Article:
Oil prices slipped on Thursday, pressured by larger-than-expected product inventories in the United States, and some profit-taking after a recent run-up in oil benchmarks.
Ongoing tension in the Middle East has kept a bid under the market, however, as reduced flows from the Iraqi Kurdish pipeline through Turkey have raised worries about supply.
Brent crude fell 64 cents to $57.52 a barrel from Wednesday's mid-week high of $58.15 a barrel by 1135 EDT (1535 GMT). The global benchmark is still about 30 percent above its mid-year levels. U.S. light crude lost 45 cents to $51.59, and is still almost 25 percent higher than June's lows.
Analysts said they have seen some profit-taking after two weeks of gains as upward momentum in prices appears to be waning. Energy equities were also weaker, falling to three-and-a-half week lows.
"There seems to be a macro selloff across the board with energy stocks also coming down," said John Kilduff, partner at Again Capital LLC.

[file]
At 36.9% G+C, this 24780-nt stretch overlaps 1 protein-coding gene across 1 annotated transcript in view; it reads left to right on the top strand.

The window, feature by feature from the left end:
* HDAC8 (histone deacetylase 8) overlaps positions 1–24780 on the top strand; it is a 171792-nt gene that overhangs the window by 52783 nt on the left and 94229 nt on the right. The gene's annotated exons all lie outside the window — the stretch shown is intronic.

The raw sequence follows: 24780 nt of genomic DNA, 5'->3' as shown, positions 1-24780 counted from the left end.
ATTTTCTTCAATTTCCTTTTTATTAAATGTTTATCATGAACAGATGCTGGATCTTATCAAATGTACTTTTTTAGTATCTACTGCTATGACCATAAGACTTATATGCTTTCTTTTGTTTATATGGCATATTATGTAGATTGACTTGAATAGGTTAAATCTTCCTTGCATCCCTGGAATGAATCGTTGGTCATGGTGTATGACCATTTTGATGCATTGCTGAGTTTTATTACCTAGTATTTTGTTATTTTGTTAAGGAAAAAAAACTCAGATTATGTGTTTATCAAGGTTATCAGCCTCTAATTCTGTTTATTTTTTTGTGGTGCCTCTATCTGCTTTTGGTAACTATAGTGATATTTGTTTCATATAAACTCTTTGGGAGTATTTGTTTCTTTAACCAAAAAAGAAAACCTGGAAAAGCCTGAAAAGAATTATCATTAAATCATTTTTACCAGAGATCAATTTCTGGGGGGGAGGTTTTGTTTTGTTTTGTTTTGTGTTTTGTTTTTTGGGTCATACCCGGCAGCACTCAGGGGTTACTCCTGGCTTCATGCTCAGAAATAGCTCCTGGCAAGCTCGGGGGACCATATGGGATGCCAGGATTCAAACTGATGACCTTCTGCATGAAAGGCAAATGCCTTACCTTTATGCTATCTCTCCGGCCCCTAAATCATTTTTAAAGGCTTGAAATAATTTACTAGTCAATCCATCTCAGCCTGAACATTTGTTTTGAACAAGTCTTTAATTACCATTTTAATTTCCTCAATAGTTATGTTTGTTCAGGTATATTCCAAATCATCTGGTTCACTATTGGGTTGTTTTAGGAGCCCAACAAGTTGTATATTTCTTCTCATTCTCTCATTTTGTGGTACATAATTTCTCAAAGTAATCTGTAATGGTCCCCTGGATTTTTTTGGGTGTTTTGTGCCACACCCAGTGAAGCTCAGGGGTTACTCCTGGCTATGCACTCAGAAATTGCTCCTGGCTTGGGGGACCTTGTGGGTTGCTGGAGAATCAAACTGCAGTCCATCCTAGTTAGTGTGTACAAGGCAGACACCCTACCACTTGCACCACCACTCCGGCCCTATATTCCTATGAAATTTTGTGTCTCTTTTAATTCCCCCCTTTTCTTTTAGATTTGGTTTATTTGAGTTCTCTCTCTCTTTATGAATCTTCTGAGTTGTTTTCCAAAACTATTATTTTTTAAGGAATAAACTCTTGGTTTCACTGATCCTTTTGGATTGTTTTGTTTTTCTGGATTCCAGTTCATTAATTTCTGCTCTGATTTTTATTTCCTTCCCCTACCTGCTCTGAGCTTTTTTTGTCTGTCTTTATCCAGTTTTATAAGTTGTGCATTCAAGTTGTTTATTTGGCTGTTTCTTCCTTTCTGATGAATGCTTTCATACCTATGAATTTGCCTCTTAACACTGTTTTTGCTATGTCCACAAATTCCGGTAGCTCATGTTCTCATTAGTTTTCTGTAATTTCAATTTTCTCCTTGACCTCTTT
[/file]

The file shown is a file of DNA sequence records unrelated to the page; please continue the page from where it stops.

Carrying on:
The U.S. Energy Information Administration said on Wednesday that U.S. crude inventories fell by 5.7 million barrels in the week to Oct. 13.
U.S. output slumped by 11 percent from the previous week to 8.4 million barrels per day (bpd), lowest since June 2014, as production was shut in by Hurricane Nate.
U.S. distillate and gasoline inventories rose, however, even as refining activity fell.
Instability in the Middle East is increasing risks to supply from key oil-producing areas.
"Anything that happens in the Middle East seems to put a little premium on oil prices," said Ryan Kelbrants, energy market analyst at CHS Hedging LLC in Inver Grove Heights, Minnesota.
Iraqi Kurdistan's oil exports more than halved to 200,000 bpd on Wednesday as the Iraqi military retook some of the biggest fields from Kurdistan's Peshmerga forces.
However, Iraq said Thursday that it expects to restore Kirkuk's oil production to last week's levels by Sunday.
U.S. President Donald Trump last week refused to certify Iran's compliance with a nuclear deal, leaving Congress 60 days to decide further action against Tehran. That could imply the resumption of sanctions against Iran, which reduced supply by about 1 million bpd during the previous round.
However, it is unlikely the United States will get the same level of cooperation from other countries as it did when it previously sanctioned Iran.
Analysts say crude supply should keep tightening if the Organization of the Petroleum Exporting Countries and partners, including Russia, agree an expected extension to their deal to curb production.
(By Bryan Sims; Additional reporting by Christopher Johnson in London and Henning Gloystein in Singapore; Editing by Alistair Bell)